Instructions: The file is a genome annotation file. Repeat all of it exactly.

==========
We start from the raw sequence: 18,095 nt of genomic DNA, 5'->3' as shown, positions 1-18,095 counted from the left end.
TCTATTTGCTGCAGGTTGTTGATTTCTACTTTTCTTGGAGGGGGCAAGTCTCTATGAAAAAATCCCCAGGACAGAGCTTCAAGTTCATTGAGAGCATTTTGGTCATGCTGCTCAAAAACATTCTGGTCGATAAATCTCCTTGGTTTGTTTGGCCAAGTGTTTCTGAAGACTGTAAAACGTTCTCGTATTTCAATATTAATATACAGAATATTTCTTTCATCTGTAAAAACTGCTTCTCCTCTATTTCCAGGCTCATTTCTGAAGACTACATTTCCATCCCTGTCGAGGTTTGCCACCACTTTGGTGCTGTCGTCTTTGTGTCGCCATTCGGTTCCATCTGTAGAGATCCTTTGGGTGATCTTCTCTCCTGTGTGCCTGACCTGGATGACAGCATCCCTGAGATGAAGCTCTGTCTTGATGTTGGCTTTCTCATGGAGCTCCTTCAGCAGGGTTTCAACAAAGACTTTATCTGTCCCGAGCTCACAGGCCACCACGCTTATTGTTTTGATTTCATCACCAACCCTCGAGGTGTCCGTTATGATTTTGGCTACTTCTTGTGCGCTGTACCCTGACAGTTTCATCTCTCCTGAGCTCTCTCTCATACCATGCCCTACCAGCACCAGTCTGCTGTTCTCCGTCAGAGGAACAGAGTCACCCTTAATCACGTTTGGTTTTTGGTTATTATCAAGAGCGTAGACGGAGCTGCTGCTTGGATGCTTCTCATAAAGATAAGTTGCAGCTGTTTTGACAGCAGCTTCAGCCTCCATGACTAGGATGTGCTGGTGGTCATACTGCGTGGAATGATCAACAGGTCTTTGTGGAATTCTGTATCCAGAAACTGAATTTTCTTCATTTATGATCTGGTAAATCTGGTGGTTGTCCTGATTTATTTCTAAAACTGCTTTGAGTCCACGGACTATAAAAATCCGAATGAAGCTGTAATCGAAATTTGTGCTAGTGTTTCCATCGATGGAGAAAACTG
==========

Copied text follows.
We start from the raw sequence: 18,095 nt of genomic DNA, 5'->3' as shown, positions 1-18,095 counted from the left end.
TCTATTTGCTGCAGGTTGTTGATTTCTACTTTTCTTGGAGGGGGCAAGTCTCTATGAAAAAATCCCCAGGACAGAGCTTCAAGTTCATTGAGAGCATTTTGGTCATGCTGCTCAAAAACATTCTGGTCGATAAATCTCCTTGGTTTGTTTGGCCAAGTGTTTCTGAAGACTGTAAAACGTTCTCGTATTTCAATATTAATATACAGAATATTTCTTTCATCTGTAAAAACTGCTTCTCCTCTATTTCCAGGCTCATTTCTGAAGACTACATTTCCATCCCTGTCGAGGTTTGCCACCACTTTGGTGCTGTCGTCTTTGTGTCGCCATTCGGTTCCATCTGTAGAGATCCTTTGGGTGATCTTCTCTCCTGTGTGCCTGACCTGGATGACAGCATCCCTGAGATGAAGCTCTGTCTTGATGTTGGCTTTCTCATGGAGCTCCTTCAGCAGGGTTTCAACAAAGACTTTATCTGTCCCGAGCTCACAGGCCACCACGCTTATTGTTTTGATTTCATCACCAACCCTCGAGGTGTCCGTTATGATTTTGGCTACTTCTTGTGCGCTGTACCCTGACAGTTTCATCTCTCCTGAGCTCTCTCTCATACCATGCCCTACCAGCACCAGTCTGCTGTTCTCCGTCAGAGGAACAGAGTCACCCTTAATCACGTTTGGTTTTTGGTTATTATCAAGAGCGTAGACGGAGCTGCTGCTTGGATGCTTCTCATAAAGATAAGTTGCAGCTGTTTTGACAGCAGCTTCAGCCTCCATGACTAGGATGTGCTGGTGGTCATACTGCGTGGAATGATCAACAGGTCTTTGTGGAATTCTGTATCCAGAAACTGAATTTTCTTCATTTATGATCTGGTAAATCTGGTGGTTGTCCTGATTTATTTCTAAAACTGCTTTGAGTCCACGGACTATAAAAATCCGAATGAAGCTGTAATCGAAATTTGTGCTAGTGTTTCCATCGATGGAGAAAACTG